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Bathymetric control of Holocene spit migration in a lacustrine environment

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Wave processes are well known for developing spit systems in large or elongated lakes by inducing longshore sediment transport for spit migration, while bathymetric interaction is less studied. In this study, we investigate the combined effects of wave processes, antecedent topography and lake level changes on the development of Holocene spit systems in the Danish lake Mossø. Wave climate prediction and a digital elevation model were used to provide a conceptual model for the development of the spits system, while optically stimulated luminescence (OSL) dating of spit sand and antecedent topography analyzed via boreholes and seismic survey data were used to evaluate effects on spit migration other than wave setting. We found that spit migration stagnated during the Holocene when reaching areas of deeper waters, but continued following shallowing after deep basin infilling with lacustrine sediments. During periods of bathymetrically induced stagnation of prominent spits, less stable or more slowly migrating spits became prominent in the development of the spit system. No clear effects on spit migration caused by lake level fluctuations could be demonstrated. However, such fluctuations may have been important for the stabilization of spits and subsequent development of a major barrier shoreline.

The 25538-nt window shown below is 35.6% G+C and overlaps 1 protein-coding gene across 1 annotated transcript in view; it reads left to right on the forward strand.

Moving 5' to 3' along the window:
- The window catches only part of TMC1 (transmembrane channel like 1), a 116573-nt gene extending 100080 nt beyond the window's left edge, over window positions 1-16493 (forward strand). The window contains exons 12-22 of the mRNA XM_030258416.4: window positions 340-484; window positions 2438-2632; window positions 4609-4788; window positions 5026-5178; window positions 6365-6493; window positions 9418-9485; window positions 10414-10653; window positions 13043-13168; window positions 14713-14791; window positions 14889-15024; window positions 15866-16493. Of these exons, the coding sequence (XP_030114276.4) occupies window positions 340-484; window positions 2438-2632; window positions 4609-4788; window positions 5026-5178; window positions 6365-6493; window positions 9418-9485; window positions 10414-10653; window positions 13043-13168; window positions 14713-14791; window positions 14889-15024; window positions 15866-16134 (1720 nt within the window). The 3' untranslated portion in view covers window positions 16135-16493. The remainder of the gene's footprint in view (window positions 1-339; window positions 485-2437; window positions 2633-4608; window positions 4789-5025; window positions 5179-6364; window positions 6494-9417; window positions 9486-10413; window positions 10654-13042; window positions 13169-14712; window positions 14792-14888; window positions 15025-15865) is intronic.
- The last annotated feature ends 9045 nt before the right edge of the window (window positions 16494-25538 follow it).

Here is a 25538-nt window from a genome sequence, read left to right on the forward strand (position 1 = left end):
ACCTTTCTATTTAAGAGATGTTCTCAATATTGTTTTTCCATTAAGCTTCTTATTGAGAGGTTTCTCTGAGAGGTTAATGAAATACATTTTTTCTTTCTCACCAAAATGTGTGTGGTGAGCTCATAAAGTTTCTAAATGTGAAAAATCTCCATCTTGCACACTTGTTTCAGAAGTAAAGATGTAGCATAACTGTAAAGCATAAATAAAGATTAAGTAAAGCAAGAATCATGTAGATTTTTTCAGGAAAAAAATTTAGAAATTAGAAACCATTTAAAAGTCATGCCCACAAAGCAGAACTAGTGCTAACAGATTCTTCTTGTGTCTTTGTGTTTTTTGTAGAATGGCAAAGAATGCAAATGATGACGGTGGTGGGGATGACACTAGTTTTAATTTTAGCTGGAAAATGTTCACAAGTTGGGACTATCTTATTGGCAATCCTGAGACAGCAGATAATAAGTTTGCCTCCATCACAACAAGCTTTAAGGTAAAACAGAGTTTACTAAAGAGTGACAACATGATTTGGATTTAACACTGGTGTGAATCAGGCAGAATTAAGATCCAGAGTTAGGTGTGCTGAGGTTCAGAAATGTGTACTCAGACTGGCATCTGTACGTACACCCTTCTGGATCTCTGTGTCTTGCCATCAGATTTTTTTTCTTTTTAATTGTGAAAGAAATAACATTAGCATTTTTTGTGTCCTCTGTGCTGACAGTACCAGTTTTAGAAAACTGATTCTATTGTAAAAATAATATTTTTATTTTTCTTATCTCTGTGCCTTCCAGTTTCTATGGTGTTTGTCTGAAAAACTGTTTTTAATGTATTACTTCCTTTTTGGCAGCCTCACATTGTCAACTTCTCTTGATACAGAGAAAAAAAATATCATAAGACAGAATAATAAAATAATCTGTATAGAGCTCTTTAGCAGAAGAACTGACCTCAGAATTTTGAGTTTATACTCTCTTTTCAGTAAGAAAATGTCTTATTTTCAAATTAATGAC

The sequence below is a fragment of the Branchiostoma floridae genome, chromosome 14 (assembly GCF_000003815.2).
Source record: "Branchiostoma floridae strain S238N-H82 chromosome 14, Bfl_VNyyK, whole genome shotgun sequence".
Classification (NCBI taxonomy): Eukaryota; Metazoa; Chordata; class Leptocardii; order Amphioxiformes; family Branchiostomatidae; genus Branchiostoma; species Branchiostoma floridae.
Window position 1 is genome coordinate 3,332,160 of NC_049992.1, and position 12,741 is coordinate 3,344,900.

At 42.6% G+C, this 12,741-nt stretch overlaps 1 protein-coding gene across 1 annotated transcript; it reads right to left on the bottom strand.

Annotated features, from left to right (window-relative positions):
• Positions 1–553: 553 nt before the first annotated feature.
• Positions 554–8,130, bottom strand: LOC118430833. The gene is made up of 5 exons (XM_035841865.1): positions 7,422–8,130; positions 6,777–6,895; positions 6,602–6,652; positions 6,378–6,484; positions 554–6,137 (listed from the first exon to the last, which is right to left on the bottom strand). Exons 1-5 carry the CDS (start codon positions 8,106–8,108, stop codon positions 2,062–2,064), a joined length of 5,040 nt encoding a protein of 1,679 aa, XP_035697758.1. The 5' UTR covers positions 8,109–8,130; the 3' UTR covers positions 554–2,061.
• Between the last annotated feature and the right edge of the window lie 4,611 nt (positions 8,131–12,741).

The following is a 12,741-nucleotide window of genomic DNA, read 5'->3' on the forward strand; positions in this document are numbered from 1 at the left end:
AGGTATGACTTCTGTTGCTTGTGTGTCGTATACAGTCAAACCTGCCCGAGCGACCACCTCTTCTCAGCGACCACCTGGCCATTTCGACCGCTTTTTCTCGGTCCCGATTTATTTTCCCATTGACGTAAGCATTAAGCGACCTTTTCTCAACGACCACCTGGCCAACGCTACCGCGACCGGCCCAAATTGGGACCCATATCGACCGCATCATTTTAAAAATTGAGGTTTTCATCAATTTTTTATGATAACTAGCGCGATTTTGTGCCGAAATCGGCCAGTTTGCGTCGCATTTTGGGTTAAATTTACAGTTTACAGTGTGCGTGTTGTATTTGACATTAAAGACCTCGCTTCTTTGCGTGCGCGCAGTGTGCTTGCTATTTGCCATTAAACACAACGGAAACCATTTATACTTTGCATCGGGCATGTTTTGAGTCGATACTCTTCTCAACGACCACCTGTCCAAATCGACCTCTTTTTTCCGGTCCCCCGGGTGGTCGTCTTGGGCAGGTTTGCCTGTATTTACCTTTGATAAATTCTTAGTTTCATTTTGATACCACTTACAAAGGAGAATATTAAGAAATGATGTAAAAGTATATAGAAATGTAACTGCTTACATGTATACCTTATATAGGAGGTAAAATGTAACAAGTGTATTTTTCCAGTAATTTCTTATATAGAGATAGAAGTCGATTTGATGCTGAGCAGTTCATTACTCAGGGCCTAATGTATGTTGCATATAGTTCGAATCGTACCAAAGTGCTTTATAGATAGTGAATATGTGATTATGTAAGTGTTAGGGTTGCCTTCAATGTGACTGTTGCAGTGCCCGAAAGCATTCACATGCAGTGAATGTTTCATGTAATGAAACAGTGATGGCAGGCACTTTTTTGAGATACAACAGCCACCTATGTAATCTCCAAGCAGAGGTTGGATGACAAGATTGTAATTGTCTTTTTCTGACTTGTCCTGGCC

Original languageEnglish
Pages (from-to)1245-1254
Number of pages10
Publication statusPublished - 1 Aug 2018

    Research areas

  • bathymetry, chronology, lake, simple wave mode, spit, water level

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